6. Talk to your community

“Don’t be afraid to ask for help,” said Nua Surgical CEO McCann. “Too many founders are extra secretive about their idea in fear that it will be stolen. However, unless you open up (to the right people), you will never overcome the major hurdles in your path.”

Novus Diagnostics co-founder Dr Elaine Spain said her start-up “benefitted enormously from the support and advice of other entrepreneurs, investors, vendors, and many, many more” in its early days.

“There is incredible willingness to help right across the start-up community here in Ireland. The best advice we can give other self-starters is to get out and connect with the community – you’ll find a huge network ready and willing to help you get things off the ground.”

The start-up community is a vital guide for those founders taking their first steps. “You can try and plan for the road ahead, but it is fraught with uncertainty,” said PlantQuest CEO Ger Carton.

Carton warned that some books and podcasts tend to focus on the “good news” and not the full story. “Get out and talk to other founders and get the ‘warts and all’ experience and be fully informed about what is involved in getting a start-up off the ground,” he advised. “The start-up community is filled with amazing organisations and mentors who are more than happy to point you in the right direction and share their journey with you.”

And Vyra product lead Fagan finds the conversation flows both ways. “We’ve found that no matter where you are on your journey, there’s always someone else ahead and behind of the stage at which your business is at. It’s a great feeling to be able to both get and give advice,” he said.

“Don’t be afraid to get out of the lab and speak to people about what you’re trying to do at all stages of your development,” he said. “It also enables you develop relationships and build your network from the start.”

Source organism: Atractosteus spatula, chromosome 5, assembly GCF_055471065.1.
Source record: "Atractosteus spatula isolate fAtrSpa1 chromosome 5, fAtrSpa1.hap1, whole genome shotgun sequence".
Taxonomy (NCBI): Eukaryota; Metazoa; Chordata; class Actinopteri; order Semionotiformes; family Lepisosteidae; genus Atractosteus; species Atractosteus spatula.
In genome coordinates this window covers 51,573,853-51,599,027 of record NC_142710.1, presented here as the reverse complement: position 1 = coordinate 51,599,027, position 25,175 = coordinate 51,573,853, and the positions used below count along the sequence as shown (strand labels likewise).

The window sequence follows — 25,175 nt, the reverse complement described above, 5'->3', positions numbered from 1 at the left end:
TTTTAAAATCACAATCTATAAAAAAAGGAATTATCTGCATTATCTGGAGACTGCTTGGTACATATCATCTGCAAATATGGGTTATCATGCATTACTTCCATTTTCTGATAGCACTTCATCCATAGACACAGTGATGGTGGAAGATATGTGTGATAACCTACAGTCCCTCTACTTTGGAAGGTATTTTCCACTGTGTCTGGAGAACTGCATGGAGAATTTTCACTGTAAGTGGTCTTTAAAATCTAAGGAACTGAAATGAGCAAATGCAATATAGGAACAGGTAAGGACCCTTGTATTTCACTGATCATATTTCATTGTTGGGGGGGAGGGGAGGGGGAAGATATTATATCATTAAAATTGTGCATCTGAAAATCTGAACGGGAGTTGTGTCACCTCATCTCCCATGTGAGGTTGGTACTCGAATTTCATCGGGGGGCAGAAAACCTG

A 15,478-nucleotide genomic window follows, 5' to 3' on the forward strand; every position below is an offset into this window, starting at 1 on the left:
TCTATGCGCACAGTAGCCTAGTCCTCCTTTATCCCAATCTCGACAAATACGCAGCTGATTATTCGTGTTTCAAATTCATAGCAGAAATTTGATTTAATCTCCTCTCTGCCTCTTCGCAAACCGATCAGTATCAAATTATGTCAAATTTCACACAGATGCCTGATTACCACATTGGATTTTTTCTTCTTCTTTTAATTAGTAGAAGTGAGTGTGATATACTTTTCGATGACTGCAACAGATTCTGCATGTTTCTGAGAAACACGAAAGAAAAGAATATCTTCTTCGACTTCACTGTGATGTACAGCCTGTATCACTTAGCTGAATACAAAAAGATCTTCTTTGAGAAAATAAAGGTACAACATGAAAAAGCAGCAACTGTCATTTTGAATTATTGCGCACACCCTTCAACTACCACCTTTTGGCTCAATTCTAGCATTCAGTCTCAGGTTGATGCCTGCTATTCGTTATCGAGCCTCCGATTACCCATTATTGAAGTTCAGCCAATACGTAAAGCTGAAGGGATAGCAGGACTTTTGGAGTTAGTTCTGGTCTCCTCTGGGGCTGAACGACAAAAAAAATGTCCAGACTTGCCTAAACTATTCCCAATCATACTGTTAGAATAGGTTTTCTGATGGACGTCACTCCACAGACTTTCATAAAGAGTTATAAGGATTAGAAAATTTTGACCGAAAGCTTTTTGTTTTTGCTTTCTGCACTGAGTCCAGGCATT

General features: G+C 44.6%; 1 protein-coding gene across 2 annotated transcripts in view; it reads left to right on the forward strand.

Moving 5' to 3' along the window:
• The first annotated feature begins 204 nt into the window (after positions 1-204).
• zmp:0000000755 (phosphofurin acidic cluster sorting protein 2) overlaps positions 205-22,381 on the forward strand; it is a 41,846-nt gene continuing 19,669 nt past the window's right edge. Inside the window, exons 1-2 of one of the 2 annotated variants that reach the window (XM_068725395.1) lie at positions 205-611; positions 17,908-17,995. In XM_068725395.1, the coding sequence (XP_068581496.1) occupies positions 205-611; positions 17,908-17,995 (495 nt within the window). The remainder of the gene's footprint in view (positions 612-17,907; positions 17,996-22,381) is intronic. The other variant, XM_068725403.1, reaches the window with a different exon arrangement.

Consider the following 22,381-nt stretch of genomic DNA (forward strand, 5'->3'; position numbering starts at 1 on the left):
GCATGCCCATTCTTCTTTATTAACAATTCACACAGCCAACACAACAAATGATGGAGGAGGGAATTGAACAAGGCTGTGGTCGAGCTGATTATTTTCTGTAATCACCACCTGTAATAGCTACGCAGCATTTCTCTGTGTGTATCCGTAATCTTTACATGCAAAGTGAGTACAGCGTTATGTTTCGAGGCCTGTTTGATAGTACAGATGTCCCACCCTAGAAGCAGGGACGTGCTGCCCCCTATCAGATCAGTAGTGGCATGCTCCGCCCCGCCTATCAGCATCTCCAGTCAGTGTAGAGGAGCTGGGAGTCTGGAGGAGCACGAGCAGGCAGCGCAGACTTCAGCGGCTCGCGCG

7. Be brave

Facing your fears is a theme in our advice from founders.

“Go for it! What’s the worst that can happen?” encouraged Trustap CEO and founder Conor Lyden, who got his start as an entrepreneur while still in college.

“If it doesn’t work out, at the very least your CV will be stronger for the experience and the learnings will stand to you. Best case scenario, you won’t look back,” he said.

Pushing ahead with confidence requires a positive mindset, according to Alan Barry, CEO and co-founder University College Dublin research spin-out PlasmaBound.

“All the mumbo-jumbo about positivity and taking an upside position is true. This can be difficult for engineers and scientists who are often all too aware of the plethora of pitfalls and risk-points the start-up needs to transition. It’s critical to see your start-up as a huge opportunity you must be grateful to have the chance to go for,” said Barry.

“Similar to sports psychology, fearing failure is one of the quickest ways to achieve it. The best way around this is to have a broader view. Ensure you have other outlets and interests, so it’s not an eggs-in-basket situation. And yes, train yourself to believe in the possible.”

Heed the advice of Tympany Medical CEO and co-founder Dr Liz McGloughlin, who said: “Keep going and take all feedback on the chin. Digging deep is an essential and always thinking of the glass as half full helps too.”

8. Have patience

“Things always take longer than you anticipate,” said Stimul.ai co-founder Naomh McElhatton. “Stay calm, focused and keep going.”

Even in the fast-paced and rapidly growing sci-tech industries, “starting a business takes time,” said Zipp Mobility founder and CEO Charlie Gleeson.

“It took us 625 days between putting together our business plan, researching the market to come up with solutions and a strategy to the industry’s problems, and eventually making our first £1 in revenue,” he revealed.

9. Think big

Gleeson also advises budding Irish entrepreneurs to “think bigger than Ireland”.

“While the market provides an excellent testing ground for new technologies, products and services, companies looking to really scale must look beyond our shores into the UK, Europe and beyond,” he said.

10. Be honest with yourself

Finally, going back to Lutaj, she said founders need to take a reality check before they venture forth.